The Pool of Bethesda - First Century Jerusalem
The Pool of the Sheepmarket was just below the Fortress of Antonia.
BETHES'DA (beth-ez'da; Gk. from Aram. Beth hesda, "house of grace"). A spring-fed pool with five porches where invalids waited their turn to step into the mysteriously troubled waters that were supposed to possess healing virtue (John 5:2-4). The last part of v. 3 and all of v. 4, which mention a periodic disturbance of the water by an angel, are placed in brackets in the NASB because there is not sufficient attestation by early texts. Here Jesus healed the man who was lame for thirty-eight years (5:5-9). The place is now thought to be the pool found during the repairs in 1888 near St. Anne's Church in the Bezetha quarter of Jerusalem not far from the Sheep's Gate and Tower of Antonia. It is below the crypt of the ruined fourth-century church and has a five-arch portico with faded frescoes of the miracle of Christ's healing.
POOL OF BETHESDA
BETHES'DA Heb. "beth Chesda" (house of mercy) Gk. from Aram. Beth hesda, "house of grace"). A spring-fed pool with five porches where invalids waited their turn to step into the mysteriously troubled waters that were supposed to possess healing virtue (Jn 5:2-4). The disturbance of the water by an angel, are placed in brackets in the NASB because there is not sufficient attestation by early texts. Here Jesus healed the man who was lame for thirty-eight years. The historicity of this site was once in question. Scholars like Dr. Alfred Loisy, claimed the detail of the five porticoes was invented. They said John made it up to represent the five books of Moses, which Jesus came to fulfill. But recent archaeological discoveries have once again confirmed the Biblical account. In 1956, digging at the ancient Biblical site of Bethesda, archaeologists unearthed a rectangular pool with a portico on each side and a fifth one dividing the pool into 2 separate compartments.
The place is now thought to be the pool found during the repairs in 1888 near St. Anne's Church in the Bezetha quarter of Jerusalem not far from the Sheep's Gate and Tower of Antonia. It is below the crypt of the ruined fourth-century church and has a five-arch portico with faded frescoes of the miracle of Christ's healing.
This model is a Scholar's conception showing how the site may have looked in Jesus' day.
"Whoever has not seen Jerusalem in its splendor has never seen a fine city."– Babylonian Talmud (Succah, 51b)
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Primary Sources for the Study of First Century Jerusalem: Josephus, The Mishnah, The New Testament, Pliny.
First Century Jerusalem
The Jerusalem of Herod the Great
The Jerusalem Jesus knew nowhere near resembled the city David conquered in the tenth century BC. At that time, it had been a small, isolated hill fortress, valued more for its location than its size or splendor. Yet from that time on it was known as the City of David, and the kings of David's dynasty, especially his son Solomon, had enlarged and beautified it.
In the sixth century BC, the army of Nebuchadnezzar leveled Jerusalem and drove its citizens into exile. During the long years of captivity in Babylon, the Jews in exiles' prayers and longings focused on the distant Holy City. But the city rebuilt by the Jews who returned a century later was far inferior to its former splendor. It was, ironically, the hated tyrant Herod the Great who restored Jerusalem to its former grandeur.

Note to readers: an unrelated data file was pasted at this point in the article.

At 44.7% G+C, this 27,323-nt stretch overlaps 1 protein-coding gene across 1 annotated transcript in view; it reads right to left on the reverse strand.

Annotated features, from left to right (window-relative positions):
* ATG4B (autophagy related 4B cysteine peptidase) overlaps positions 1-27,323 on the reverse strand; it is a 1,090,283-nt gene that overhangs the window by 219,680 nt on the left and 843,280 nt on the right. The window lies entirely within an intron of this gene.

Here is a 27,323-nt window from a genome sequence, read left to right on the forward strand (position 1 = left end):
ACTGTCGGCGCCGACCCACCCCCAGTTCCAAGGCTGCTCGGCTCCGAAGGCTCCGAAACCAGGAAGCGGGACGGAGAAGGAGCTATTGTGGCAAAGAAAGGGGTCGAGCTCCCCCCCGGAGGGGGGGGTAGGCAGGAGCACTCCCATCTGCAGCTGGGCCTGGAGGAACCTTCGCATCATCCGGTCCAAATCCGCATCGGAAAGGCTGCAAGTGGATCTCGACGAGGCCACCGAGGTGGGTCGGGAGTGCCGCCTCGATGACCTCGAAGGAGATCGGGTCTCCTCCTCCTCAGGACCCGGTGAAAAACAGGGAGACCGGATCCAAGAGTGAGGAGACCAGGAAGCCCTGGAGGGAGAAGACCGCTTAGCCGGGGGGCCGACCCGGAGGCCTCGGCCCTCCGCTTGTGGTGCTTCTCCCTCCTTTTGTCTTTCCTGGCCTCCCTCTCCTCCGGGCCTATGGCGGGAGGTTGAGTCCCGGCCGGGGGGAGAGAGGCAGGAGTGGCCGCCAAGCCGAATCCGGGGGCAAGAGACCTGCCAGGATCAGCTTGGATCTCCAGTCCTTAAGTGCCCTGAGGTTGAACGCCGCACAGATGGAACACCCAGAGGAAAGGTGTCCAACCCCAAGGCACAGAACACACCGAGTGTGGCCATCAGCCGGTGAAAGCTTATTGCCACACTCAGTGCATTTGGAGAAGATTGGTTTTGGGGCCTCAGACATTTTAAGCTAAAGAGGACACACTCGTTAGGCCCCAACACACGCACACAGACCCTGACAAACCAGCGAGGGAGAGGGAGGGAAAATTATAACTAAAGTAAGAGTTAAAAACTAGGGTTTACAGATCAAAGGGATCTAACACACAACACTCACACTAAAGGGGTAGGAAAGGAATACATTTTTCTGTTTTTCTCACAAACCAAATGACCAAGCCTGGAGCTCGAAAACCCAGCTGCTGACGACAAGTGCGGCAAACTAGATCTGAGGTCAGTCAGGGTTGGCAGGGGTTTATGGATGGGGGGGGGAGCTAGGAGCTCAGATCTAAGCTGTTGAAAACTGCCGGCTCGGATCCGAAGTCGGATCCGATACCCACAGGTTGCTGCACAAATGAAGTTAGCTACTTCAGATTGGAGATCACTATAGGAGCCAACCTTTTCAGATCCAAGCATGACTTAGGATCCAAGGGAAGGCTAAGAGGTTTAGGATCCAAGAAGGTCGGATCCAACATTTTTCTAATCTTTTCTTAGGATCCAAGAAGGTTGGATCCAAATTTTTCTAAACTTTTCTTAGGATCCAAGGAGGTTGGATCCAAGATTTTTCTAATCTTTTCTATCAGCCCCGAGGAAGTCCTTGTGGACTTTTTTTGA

In the 33 years of his reign (37-4 B.C.), Herod transformed the city as had no other ruler since Solomon. Building palaces and citadels, a theatre and an amphitheatre, viaducts (bridges) and public monuments. These ambitious building projects, some completed long after his death, were part of the king's single-minded campaign to increase his capital's importance in the eyes of the Roman Empire.
No visitor seeing Jerusalem for the first time could fail to be impressed by its visual splendor. The long, difficult ascent from Jericho to the Holy City ended as the traveler rounded the Mount of Olives, and suddenly caught sight of a vista like few others in the world. Across the Kidron Valley, set among the surrounding hills, was Jerusalem, "the perfection of beauty," in the words of Lamentations, "the joy of all the world."
The view from the Mount of Olives was dominated by the gleaming, gold-embellished Temple which was located in the most holy spot in the Jewish world and really God's world. This was the Lord's earthly dwelling place, He mediated His throne here and raised up a people to perform rituals and ceremonies here that would foreshadow the coming of His Messiah kinsman redeemer who would be the lamb of God, slain for the sins of the whole world.
The Temple stood high above the old City of David, at the center of a gigantic white stone platform.
To the south of the temple was THE LOWER CITY, a group of limestone houses, yellow-brown colored from years of sun and wind. Narrow, unpaved streets and houses that sloped downward toward the Tyropean Valley, which ran through the center of Jerusalem.
Rising upward to the west was THE UPPER CITY, or Zion, where the white marble villas and palaces of the very rich stood out like patches of snow. Two large arched passageways spanned the valley, crossing from the Upper City to the temple.
A high, thick, gray stone wall encircled Jerusalem. It had been damaged, repaired and enlarged over the centuries, and in Jesus' day it was about 4 miles in circumference, bringing about 25,000 people into an area about a square mile. At intervals along the wall were massive gateways. Just inside each gate was a customs station, where publicans collected taxes on all goods entering or leaving the city.
City of David (Tomb)